Tame yarn’s tendency to roll everywhere and end frustration with balls of yarn. Keep it in place with a yarn bowl. I review the best yarn bowls.
Knitters relax and knit away when their yarn ball stays in place. Plus, they are super stylish!
My Quick Recommendations
Here are some functional, beautiful (sometimes outrageous) Yarn Bowls. They’re ordered by material for your preferences.
I reviewed, fact checked and updated this post on May 14, 2023.
Table Of Contents
Two-Tone Rosewood MangoWood Yarn Bowls – Knitters Favorite
A two-toned tapered rosewood bowl natural finish. The mango wood texture is a pleasing contrast with the other tone. Store other things in it, too, not only yarn balls! Great for textured novelty yarns. A gorgeous addition to any yarn bowl collection.
(If you’re buying them as gifts and unsure, get them gift cards.) They offer reasonable shipping to your delivery address.
- Dimensions: 5″ wide, 3.5″ high
Knit Picks Black Mango Wood: Suits Any Project
This unique version has a spiral cutout with three holes. Stores your needles or crochet hooks. Made of mango wood, it has a striking appearance. Perfect for your chosen craft hobby and the kinds of projects you do. It would make a splash in your knitting community!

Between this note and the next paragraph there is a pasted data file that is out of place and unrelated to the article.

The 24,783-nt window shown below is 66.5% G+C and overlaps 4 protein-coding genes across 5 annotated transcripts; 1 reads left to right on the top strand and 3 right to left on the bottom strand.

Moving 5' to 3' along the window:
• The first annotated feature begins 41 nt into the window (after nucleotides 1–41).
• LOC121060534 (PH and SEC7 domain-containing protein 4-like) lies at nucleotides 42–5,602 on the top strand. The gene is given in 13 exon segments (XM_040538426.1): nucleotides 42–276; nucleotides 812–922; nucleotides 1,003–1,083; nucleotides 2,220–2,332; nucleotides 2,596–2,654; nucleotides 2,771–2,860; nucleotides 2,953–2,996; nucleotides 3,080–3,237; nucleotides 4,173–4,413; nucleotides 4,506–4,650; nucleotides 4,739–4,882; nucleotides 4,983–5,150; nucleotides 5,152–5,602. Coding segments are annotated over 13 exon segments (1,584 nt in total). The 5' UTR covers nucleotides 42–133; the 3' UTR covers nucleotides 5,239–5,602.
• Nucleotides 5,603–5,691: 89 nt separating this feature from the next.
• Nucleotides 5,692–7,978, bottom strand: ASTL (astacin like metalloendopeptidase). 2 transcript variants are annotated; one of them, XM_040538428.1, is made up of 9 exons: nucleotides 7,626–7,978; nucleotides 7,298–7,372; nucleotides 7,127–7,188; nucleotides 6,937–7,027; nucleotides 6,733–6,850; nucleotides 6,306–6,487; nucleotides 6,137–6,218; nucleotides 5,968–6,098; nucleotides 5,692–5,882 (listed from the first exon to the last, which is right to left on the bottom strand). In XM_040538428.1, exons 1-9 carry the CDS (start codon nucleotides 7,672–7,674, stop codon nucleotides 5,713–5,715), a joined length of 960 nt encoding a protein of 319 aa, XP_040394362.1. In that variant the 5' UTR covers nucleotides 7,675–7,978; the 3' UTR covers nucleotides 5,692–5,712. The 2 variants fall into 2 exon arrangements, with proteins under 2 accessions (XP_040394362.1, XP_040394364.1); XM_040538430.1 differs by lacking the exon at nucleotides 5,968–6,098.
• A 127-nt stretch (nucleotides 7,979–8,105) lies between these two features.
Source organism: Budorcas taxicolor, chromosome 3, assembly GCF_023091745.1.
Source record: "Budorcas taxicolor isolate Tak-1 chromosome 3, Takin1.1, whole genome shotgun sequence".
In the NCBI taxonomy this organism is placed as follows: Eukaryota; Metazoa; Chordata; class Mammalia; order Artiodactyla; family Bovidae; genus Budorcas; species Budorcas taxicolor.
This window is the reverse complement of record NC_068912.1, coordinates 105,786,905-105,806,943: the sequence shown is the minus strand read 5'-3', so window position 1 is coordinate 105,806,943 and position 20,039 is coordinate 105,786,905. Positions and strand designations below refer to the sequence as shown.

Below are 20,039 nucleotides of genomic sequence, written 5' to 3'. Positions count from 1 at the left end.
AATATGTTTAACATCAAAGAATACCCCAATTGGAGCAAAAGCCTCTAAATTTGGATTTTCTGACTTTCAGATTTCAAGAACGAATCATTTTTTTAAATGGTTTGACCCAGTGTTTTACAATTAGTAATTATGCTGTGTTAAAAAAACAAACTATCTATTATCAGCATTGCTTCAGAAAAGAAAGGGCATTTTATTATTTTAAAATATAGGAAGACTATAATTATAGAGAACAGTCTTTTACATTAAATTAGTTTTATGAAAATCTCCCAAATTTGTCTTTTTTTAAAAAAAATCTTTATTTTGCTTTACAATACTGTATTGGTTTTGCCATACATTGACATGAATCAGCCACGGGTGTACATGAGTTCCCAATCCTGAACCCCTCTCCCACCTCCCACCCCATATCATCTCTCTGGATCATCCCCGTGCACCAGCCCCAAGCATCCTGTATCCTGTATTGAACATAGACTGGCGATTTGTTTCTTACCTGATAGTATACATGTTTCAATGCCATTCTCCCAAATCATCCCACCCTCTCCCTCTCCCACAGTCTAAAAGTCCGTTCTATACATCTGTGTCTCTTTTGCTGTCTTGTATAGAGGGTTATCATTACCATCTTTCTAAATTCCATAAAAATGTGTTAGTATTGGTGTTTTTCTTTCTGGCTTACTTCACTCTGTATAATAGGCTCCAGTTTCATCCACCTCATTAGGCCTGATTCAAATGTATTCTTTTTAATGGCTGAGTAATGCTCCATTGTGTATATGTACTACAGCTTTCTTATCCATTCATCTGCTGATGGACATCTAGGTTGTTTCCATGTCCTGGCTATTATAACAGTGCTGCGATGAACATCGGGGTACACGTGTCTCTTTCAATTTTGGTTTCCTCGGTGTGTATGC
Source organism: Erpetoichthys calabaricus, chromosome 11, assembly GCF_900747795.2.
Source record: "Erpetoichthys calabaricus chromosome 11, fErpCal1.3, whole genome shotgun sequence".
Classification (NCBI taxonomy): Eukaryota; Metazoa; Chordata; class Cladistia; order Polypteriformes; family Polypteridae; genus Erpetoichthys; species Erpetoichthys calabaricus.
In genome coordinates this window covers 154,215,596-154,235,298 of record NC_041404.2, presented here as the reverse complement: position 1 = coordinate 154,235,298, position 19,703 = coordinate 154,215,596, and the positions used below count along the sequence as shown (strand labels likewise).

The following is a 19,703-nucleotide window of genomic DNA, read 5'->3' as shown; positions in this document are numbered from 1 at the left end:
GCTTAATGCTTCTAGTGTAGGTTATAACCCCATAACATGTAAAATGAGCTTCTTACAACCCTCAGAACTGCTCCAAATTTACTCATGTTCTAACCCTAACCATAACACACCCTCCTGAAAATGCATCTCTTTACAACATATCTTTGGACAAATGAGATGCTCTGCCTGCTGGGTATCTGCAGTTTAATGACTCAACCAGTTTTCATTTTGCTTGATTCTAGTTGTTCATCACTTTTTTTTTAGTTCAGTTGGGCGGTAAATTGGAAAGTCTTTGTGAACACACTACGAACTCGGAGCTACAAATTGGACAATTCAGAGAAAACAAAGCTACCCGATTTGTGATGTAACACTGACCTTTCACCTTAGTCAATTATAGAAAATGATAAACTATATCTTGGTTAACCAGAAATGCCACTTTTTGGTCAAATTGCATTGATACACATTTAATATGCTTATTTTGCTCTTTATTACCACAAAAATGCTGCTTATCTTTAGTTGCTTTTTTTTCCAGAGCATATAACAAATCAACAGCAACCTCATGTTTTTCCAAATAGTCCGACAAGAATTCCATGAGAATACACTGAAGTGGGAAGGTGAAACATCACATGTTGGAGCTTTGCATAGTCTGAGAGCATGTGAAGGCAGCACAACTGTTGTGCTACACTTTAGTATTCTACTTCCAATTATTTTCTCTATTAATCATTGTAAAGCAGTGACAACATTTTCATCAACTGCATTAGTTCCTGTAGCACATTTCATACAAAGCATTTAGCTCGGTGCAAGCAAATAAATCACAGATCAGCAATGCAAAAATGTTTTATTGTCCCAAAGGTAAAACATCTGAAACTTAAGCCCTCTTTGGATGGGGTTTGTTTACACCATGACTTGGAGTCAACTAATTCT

- Dimensions: 6″ wide, 4″ high
Furls Yarn Bowls – 2 Different Sizes
Fits a 5oz/100g ball of yarn. Lifetime warranty. A knitter or crocheter would love this wood design work of art! There are two options for this good-sized yarn bowl, medium and large sizes.
- Dimensions: 6″ wide, 6″ high
Classic Rosewood HagestadCheck Price on Amazon
The surface is smooth with a high-gloss wood finish. A curled slot captures the yarn as you knit, allowing it to feed through, preventing tangles. Has a velvet travel pouch. It has high customer ratings, and it’s a better alternative to Nagina International. It’s current price is affordable.
- Dimensions: 7″ wide, 4″ high
Craftamma Indian Wood Knitting Bowl
This is made from handcrafted Indian Wood and has a glossy finish. It’s sturdy and durable. Nothing to do but pop your yarn in this beauty, let it keep the yarn in place, and start knitting.
- Dimensions: 6″ wide, 3.5″ high
Carbonized Bamboo Yarn BowlsCheck Price on Amazon
A beautiful bowl with a lid for added prevention of yarn slipping out. This thing is made of a sustainable resource with a smooth finish, and affordable pricing.
- Dimensions: 5.5″ diameter x 3.5” inches tall
Ceramic Yarn Bowl
The Art of Lucky Stradley Sculpted Face – A Wool Bowl With A Difference!
Need a laugh? Choose scuplted faces! A wheel-thrown, hand-altered and sculpted bowl. Perfect for holding a ball of yarn. The large range handles big bulky balls. Such unique designs. An interesting part of the face for the yarn to come from! 🙂